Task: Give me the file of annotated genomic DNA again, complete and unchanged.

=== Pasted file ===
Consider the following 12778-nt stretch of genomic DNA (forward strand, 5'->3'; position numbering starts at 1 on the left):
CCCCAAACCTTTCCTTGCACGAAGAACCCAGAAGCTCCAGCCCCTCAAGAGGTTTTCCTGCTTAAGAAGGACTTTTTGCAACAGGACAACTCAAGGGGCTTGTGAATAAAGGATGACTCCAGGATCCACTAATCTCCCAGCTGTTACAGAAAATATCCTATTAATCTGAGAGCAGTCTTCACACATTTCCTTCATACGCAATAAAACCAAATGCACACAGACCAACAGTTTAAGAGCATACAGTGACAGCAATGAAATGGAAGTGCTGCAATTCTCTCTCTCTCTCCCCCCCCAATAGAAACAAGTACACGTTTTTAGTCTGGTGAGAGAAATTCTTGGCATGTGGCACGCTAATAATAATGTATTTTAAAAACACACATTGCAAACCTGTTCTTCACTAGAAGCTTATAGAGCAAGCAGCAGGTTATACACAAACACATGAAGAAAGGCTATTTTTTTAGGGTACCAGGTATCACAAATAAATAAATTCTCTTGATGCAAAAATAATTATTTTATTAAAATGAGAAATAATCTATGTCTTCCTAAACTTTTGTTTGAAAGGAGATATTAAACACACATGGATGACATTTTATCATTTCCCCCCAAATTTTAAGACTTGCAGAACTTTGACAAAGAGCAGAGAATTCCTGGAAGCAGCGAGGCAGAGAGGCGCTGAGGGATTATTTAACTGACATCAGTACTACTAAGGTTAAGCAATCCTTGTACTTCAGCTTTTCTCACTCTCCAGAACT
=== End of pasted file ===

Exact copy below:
Consider the following 12778-nt stretch of genomic DNA (forward strand, 5'->3'; position numbering starts at 1 on the left):
CCCCAAACCTTTCCTTGCACGAAGAACCCAGAAGCTCCAGCCCCTCAAGAGGTTTTCCTGCTTAAGAAGGACTTTTTGCAACAGGACAACTCAAGGGGCTTGTGAATAAAGGATGACTCCAGGATCCACTAATCTCCCAGCTGTTACAGAAAATATCCTATTAATCTGAGAGCAGTCTTCACACATTTCCTTCATACGCAATAAAACCAAATGCACACAGACCAACAGTTTAAGAGCATACAGTGACAGCAATGAAATGGAAGTGCTGCAATTCTCTCTCTCTCTCCCCCCCCAATAGAAACAAGTACACGTTTTTAGTCTGGTGAGAGAAATTCTTGGCATGTGGCACGCTAATAATAATGTATTTTAAAAACACACATTGCAAACCTGTTCTTCACTAGAAGCTTATAGAGCAAGCAGCAGGTTATACACAAACACATGAAGAAAGGCTATTTTTTTAGGGTACCAGGTATCACAAATAAATAAATTCTCTTGATGCAAAAATAATTATTTTATTAAAATGAGAAATAATCTATGTCTTCCTAAACTTTTGTTTGAAAGGAGATATTAAACACACATGGATGACATTTTATCATTTCCCCCCAAATTTTAAGACTTGCAGAACTTTGACAAAGAGCAGAGAATTCCTGGAAGCAGCGAGGCAGAGAGGCGCTGAGGGATTATTTAACTGACATCAGTACTACTAAGGTTAAGCAATCCTTGTACTTCAGCTTTTCTCACTCTCCAGAACT